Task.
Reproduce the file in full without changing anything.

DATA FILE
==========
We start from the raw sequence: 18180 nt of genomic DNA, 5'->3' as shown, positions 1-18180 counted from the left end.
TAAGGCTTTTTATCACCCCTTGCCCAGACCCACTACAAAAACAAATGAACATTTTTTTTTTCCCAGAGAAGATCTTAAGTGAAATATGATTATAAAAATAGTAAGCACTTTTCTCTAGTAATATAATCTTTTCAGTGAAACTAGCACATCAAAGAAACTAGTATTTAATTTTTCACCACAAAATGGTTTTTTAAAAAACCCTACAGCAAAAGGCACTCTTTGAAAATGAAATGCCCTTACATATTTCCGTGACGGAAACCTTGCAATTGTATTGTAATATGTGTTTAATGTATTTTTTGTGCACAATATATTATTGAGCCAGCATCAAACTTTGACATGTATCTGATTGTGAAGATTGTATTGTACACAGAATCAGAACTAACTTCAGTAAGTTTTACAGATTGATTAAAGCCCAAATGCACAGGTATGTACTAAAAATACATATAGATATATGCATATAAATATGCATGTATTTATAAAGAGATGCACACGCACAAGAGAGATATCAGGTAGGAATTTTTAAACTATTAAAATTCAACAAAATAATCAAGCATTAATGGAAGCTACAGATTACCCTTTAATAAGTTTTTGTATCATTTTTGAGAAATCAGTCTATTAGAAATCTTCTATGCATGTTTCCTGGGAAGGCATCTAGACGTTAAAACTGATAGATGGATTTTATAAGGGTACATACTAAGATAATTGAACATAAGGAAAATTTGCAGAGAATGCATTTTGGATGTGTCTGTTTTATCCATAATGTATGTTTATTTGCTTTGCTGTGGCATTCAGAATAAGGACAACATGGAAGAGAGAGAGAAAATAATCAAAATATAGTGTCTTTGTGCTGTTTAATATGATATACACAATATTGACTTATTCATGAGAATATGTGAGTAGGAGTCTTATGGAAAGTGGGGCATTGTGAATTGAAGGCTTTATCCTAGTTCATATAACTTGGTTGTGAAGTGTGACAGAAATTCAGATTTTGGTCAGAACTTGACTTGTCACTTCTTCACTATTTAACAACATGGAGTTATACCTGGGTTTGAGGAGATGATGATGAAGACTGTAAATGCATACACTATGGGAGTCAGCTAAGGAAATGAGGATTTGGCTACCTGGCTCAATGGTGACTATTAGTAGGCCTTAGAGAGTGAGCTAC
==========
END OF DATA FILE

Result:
We start from the raw sequence: 18180 nt of genomic DNA, 5'->3' as shown, positions 1-18180 counted from the left end.
TAAGGCTTTTTATCACCCCTTGCCCAGACCCACTACAAAAACAAATGAACATTTTTTTTTTCCCAGAGAAGATCTTAAGTGAAATATGATTATAAAAATAGTAAGCACTTTTCTCTAGTAATATAATCTTTTCAGTGAAACTAGCACATCAAAGAAACTAGTATTTAATTTTTCACCACAAAATGGTTTTTTAAAAAACCCTACAGCAAAAGGCACTCTTTGAAAATGAAATGCCCTTACATATTTCCGTGACGGAAACCTTGCAATTGTATTGTAATATGTGTTTAATGTATTTTTTGTGCACAATATATTATTGAGCCAGCATCAAACTTTGACATGTATCTGATTGTGAAGATTGTATTGTACACAGAATCAGAACTAACTTCAGTAAGTTTTACAGATTGATTAAAGCCCAAATGCACAGGTATGTACTAAAAATACATATAGATATATGCATATAAATATGCATGTATTTATAAAGAGATGCACACGCACAAGAGAGATATCAGGTAGGAATTTTTAAACTATTAAAATTCAACAAAATAATCAAGCATTAATGGAAGCTACAGATTACCCTTTAATAAGTTTTTGTATCATTTTTGAGAAATCAGTCTATTAGAAATCTTCTATGCATGTTTCCTGGGAAGGCATCTAGACGTTAAAACTGATAGATGGATTTTATAAGGGTACATACTAAGATAATTGAACATAAGGAAAATTTGCAGAGAATGCATTTTGGATGTGTCTGTTTTATCCATAATGTATGTTTATTTGCTTTGCTGTGGCATTCAGAATAAGGACAACATGGAAGAGAGAGAGAAAATAATCAAAATATAGTGTCTTTGTGCTGTTTAATATGATATACACAATATTGACTTATTCATGAGAATATGTGAGTAGGAGTCTTATGGAAAGTGGGGCATTGTGAATTGAAGGCTTTATCCTAGTTCATATAACTTGGTTGTGAAGTGTGACAGAAATTCAGATTTTGGTCAGAACTTGACTTGTCACTTCTTCACTATTTAACAACATGGAGTTATACCTGGGTTTGAGGAGATGATGATGAAGACTGTAAATGCATACACTATGGGAGTCAGCTAAGGAAATGAGGATTTGGCTACCTGGCTCAATGGTGACTATTAGTAGGCCTTAGAGAGTGAGCTAC